Projects across Canada


The Green Line vision and planning that Administration will present to City Council for approval in June will then be presented to prospective Federal and Provincial funding partners. There are currently ten other major transit projects in the planning or construction stages across Canada. It is critical that The City present a smart, sustainable and forward-looking program to finalize the funding needed to make the first stage of the Green Line LRT a reality.

What happens next?


Next week, Administration will formally recommend the first stage of construction of the Green Line to City Council. The recommendation will include building the core from 16 Avenue N (Crescent Heights) to 126 Avenue S.E. (Shepard), with the intention to extend the line as funding becomes available. This staged approach has served Calgary well in the construction of both the Red and Blue LRT lines, and Administration is confident that, this staged approach will achieve the ultimate Green Line vision.

To learn more about how Administration arrived at this staging recommendation, view our FAQ or read the report to Council when it is posted later today.

Upcoming decision dates:


  • Strategic Session of Council - Monday, May 15: Council will hear the details of the staging recommendation.
  • Standing Policy Committee for Transportation and Transit (T&T) - Wednesday, June 21: Administration will present the full Green Line vision to Committee, including alignment and Transit Oriented Development plans.
  • City Council - Monday, June 26: Administration will seek approval of the full Green Line vision from City Council

Upcoming public events:


The Green Line team is holding events along the alignment to give Calgarians a sneak peak of the full vision that will be presented to Committee and Council in June. Watch your inbox and calgary.ca/GreenLine for details about events in your community.

Subscribe to our distribution list to make sure you’re getting the latest information about the Green Line LRT.

For more information, view the Green Line Stage 1 FAQ (PDF).

57 comments:

  1. This line is too long and too costly, It should stop in the Downtown or the 12 Ave SW exit by the Victoria Garage where we can build a newer garage for our trains and not have to build a new garage south in Shepard.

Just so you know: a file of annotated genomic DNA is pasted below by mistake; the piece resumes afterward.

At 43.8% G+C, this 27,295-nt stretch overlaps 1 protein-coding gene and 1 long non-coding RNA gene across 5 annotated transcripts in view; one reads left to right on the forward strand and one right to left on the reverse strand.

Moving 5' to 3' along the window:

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    2. " It should stop in the Downtown"

      Are you mental?

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    3. calgary is expanding. Deerfoot is already too congested with traffic and you think it should stop in downtown.......

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    4. Your comment is completely ignorant to the population that lives in the north of the city. Just looking at the map can you see the vast "dead" zones this route has to run through just to reach a small population centres! That is where the cost of this project is. The north side has even population around the entire route but is left off this phase due to the cities ever present "south first" attitude.

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  2. This project was initially started as North central LRT. And it is going to end as a South LRT. City is spending millions and millions on planning and very disappointing news for the people live along North central communities.

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    1. The project will still serve both SE and North Central. Did you read this at all?

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    2. "North Central" should include up to 64 Ave N, at the very least.

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    3. North Central have to deal with upwards of 1 and a half hour commutes not to mention packed buses, being unable to board during rush hours. This plan was originally pitched as a North line that would connect some portions of the south that idea now seems to be flipped. But that's where the money is though right? always south first right?